Despite superficially being a sports anime, it doesn’t take very long to realize the main goal of Ping Pong is to tell a deeply engrossing character drama and coming of age story. Each character starts out broken in different ways, and is built back up slowly through the love of the sport. Kong and Peco have arcs of redemption, differing in who they are redeeming themselves to.
For Kong, his journey is in becoming comfortable with failure, and realizing the greater fruits of camaraderie with his team. In Peco, he finds himself behind the friend he always felt superior to, and in renewing the effort that gained Smile’s respect, the two of them can once again play together as equals. Smile starts out detached and unfeeling. Peco is his only connection to the sport, and as Peco proves himself unworthy, he begins to feel no enjoyment in playing. However, as he sees his rising popularity change Peco, it drives him to be worthy of being his equal when they do finally see each other again on the court. Kazama is the most detached of these three. He stands on the high tower as champion, and sees no joy in it. Ping pong is an obligation put upon him by his family. It’s not until he finally finds a worthy challenge in Peco that he remembers the joy he felt when learning the sport from his father.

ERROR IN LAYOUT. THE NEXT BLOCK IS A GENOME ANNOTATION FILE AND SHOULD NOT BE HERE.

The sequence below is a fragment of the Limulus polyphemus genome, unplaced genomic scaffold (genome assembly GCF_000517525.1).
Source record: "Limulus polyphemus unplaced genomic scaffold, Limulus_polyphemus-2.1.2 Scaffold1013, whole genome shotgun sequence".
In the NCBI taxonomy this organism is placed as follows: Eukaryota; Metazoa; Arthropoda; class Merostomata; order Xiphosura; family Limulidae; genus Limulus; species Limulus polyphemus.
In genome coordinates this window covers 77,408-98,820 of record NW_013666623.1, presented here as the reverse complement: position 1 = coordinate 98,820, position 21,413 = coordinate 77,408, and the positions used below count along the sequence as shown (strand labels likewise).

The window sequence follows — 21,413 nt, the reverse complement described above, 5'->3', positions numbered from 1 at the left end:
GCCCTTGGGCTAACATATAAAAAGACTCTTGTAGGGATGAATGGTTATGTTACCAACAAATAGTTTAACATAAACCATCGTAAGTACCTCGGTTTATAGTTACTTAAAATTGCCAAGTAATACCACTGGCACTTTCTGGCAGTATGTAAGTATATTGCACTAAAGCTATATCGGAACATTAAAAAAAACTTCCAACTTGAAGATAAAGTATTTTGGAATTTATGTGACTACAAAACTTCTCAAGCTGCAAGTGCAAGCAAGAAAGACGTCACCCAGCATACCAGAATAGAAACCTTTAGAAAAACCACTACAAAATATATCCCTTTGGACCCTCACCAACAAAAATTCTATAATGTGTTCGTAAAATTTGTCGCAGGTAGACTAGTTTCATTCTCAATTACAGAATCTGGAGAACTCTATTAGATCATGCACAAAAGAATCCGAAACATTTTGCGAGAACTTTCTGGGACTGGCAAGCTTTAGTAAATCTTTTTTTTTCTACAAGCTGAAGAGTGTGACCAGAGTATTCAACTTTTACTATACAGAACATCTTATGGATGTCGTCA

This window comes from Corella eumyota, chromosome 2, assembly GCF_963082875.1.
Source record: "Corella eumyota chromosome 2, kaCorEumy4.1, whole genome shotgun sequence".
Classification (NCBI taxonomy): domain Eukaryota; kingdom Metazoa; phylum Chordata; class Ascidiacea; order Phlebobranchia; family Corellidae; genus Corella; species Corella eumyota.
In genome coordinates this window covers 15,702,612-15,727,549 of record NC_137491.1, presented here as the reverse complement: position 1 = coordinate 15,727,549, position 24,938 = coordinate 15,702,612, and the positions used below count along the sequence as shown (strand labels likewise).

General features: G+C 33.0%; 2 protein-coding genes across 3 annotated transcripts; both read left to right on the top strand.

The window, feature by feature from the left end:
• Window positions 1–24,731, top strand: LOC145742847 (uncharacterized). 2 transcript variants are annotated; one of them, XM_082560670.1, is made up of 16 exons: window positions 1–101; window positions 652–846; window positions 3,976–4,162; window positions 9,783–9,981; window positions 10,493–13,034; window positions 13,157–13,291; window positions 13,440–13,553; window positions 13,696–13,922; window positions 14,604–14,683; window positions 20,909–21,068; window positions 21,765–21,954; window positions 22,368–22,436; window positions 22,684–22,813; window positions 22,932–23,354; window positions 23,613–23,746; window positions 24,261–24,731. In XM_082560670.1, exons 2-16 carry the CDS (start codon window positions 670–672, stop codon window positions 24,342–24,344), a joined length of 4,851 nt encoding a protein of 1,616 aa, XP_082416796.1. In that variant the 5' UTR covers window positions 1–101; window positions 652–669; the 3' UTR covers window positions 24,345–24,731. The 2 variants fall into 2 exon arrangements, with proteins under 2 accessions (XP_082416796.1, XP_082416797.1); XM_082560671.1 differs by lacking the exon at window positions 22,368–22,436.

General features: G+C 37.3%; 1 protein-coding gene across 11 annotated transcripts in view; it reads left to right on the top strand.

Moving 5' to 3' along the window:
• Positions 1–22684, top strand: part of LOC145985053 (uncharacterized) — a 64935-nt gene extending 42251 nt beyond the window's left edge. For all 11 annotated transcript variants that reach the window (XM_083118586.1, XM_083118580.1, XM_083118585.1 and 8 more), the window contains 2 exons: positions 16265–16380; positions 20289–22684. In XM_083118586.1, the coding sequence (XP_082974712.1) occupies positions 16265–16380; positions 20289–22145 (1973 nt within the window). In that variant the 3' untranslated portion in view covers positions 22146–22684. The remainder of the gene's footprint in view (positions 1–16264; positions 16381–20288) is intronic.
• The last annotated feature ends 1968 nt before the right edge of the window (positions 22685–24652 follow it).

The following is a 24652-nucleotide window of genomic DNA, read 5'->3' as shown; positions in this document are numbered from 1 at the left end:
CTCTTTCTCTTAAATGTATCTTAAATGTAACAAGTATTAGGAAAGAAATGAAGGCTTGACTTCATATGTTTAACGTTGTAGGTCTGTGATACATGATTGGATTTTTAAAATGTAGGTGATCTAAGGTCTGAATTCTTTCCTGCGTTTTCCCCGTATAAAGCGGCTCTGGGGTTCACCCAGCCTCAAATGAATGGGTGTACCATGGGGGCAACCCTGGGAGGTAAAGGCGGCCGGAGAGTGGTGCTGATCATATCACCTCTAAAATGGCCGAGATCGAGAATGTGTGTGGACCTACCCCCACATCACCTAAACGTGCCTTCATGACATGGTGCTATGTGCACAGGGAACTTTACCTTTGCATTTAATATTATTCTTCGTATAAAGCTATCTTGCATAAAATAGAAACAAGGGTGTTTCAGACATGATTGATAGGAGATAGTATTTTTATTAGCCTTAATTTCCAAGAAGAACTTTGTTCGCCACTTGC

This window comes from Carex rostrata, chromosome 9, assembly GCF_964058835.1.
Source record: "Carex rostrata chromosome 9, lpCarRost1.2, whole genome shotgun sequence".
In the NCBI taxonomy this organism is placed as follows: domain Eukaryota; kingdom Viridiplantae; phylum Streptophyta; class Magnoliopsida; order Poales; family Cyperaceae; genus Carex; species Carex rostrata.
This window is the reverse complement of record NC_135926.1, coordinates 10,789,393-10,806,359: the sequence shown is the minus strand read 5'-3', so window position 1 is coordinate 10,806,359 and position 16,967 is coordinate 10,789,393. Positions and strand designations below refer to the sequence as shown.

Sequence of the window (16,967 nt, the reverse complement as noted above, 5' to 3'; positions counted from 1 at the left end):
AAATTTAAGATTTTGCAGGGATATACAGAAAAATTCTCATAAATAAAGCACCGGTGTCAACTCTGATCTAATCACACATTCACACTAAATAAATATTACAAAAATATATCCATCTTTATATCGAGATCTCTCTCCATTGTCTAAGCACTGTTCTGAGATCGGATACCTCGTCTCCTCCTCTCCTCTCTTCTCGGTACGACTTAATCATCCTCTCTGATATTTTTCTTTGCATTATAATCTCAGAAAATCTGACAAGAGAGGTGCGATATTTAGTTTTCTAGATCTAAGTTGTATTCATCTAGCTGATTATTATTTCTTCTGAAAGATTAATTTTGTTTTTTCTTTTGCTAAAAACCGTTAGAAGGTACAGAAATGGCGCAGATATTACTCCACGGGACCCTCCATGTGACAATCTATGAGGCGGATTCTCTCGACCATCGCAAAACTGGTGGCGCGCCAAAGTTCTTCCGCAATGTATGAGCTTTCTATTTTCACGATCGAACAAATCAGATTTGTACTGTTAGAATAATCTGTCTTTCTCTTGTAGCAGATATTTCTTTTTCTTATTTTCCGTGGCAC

As I’ve said before, it speaks volumes to the focus of Ping Pong‘s story that the final match doesn’t even matter in the context of the sport itself. It brings us through a short journey in the lives of these characters, but one that changes the way they all live their lives forever. It is the combination of so much talent that makes Ping Pong shine as a new hope in the ailing brand of noitaminA. Ping Pong has firmly established itself as the litmus test of quality for this entire year, and come winter time, it will take a truly notable surprise to dethrone it.